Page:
Footwear, accepted and denied
Running for sport and recreation are perhaps as unique as the enthusiasts who first roused the market. Today, that market (running shoes) is changing. While the 21st century has propelled us into an “age of hyper-engineered performance gear and space-age wicking fabrics;” barefoot running has reinvented the marketplace, while simultaneously inspiring the new generation (Sprinkle 2004).
The idea that running barefoot can be beneficial is a relatively liberal idea in a comparatively conservative culture (today’s running community, particularly with respect to shoes). And, while the majority of research on the evolution of human locomotion has focused primarily on walking, the demand for a new perspective on running has taken hold (Bramble & Liebermann 2004).
When Ken Bob Saxton first pioneered the “barefoot running movement” around 1998, the year he started keeping track of races he had completed in the absence of shoes; the U.S. scene for distance running was experiencing a decline in performance consistent at the Olympic level (Kenyans, Ethiopians, and smaller East African nations were leading the pack). Moreover, America’s love of running had declined greatly since the 1960’s and 70’s jogging boom when Steve Prefontaine was breaking records and challenging runners internationally. Effectively, the 21st century needed a wave of new pioneers to revive distance running in the U.S.
Saxton, albeit not singlehandedly (the philosophy has existed though has only recently become mainstream and marketable), has worked to generate awareness for the new movement through his site: “therunningbarefoot.com”. “The Running Barefoot,” self-proclaimed “the original Running Barefoot website on-line since 1997,” has set itself apart from other perhaps less-educational competition sites— sites that largely provide archives of race results and news for professionals (i.e. “Letsrun”)—as the “how-to” of barefoot running. Ken writes, “Running Barefoot is about LEARNING how to run, not so we can endure pain, but so that we can run, gently, efficiently, naturally, and comfortably over most any terrain. Our bare soles, with thousands of nerve endings, provide the sensory feedback necessary to run sensibly” (Domain, “Who is this for?”). While there is little scientific research to support many of Saxton’s claims; his logic and experience with the “subculture” that is barefoot running—has instigated a new style of running (a technique that is still largely based on individual trial and error).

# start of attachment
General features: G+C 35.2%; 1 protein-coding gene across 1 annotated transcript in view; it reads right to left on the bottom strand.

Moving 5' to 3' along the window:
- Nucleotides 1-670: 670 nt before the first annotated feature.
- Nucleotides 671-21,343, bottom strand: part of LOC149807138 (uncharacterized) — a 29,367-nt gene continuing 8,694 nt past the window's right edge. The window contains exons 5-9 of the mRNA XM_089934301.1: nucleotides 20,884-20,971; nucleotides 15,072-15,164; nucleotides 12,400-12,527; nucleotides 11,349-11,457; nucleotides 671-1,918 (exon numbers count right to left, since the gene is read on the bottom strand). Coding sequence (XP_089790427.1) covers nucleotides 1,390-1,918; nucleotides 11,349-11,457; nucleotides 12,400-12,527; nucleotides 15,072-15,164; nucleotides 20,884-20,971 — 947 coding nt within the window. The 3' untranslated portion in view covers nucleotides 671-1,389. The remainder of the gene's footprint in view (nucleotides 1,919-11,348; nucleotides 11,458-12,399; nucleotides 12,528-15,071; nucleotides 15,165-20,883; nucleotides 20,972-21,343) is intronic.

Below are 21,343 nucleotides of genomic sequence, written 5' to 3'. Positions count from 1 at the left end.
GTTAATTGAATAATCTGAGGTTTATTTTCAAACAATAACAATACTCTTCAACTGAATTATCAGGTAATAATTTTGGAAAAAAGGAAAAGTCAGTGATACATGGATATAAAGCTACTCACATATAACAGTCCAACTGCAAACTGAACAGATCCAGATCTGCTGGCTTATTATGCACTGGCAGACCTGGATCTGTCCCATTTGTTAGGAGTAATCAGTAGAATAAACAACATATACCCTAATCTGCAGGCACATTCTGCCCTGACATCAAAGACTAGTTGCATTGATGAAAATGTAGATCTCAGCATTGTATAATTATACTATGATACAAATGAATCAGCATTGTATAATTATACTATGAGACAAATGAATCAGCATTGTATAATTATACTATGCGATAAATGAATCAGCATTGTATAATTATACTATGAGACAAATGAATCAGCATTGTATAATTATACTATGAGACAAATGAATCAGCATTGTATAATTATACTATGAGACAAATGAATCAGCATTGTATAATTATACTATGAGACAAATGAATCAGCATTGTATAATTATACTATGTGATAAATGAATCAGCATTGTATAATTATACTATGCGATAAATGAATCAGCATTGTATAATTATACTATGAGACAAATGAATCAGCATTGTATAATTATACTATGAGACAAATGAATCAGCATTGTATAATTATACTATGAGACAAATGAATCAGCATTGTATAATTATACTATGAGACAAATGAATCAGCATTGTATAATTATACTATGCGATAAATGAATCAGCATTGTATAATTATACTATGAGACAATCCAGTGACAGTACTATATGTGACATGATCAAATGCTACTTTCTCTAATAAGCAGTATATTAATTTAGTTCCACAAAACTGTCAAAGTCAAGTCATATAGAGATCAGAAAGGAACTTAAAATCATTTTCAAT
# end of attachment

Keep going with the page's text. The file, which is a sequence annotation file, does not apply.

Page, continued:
The majority of barefoot enthusiasts challenging conventional shoe ideologies (cushioning, stability, motion control) tend to focus predominantly (as one would expect) on scientific reports related to the foot. According to research conducted by Daniel E. Lieberman, Professor of Human Evolutionary Biology at Harvard University, “Habitually shod (runners wearing shoes) runners mostly rear-foot strike, facilitated by the elevated and cushioned heel of the modern running shoe” (Nature 2010). Lieberman’s research further indicates that “Rear-foot strikers (RFS) must repeatedly cope with the impact transient of the vertical ground reaction force, an abrupt collision force of approximately 1.5-3 times body weight, within the first 50ms (milliseconds) of stance.” A “major factor” contributing to the prevalence of rear-foot strikers in today’s running culture is “the cushioned sole of most modern running shoes, which is thickest below the heel, orienting the sole of the foot so as to have about 5 degrees less dorsiflexion than does the sole of the shoe,” thus allowing a runner to “comfortably” strike the heel prior to propulsion (Nature 2010). Albeit a noteworthy analysis, Lieberman’s research has given firepower to barefoot enthusiasts who, by no fault of their own, appear to have made a few hasty generalizations. Ken Saxton writes, “Running barefoot is safer than running with sneakers. It’s easier on the body” (The...
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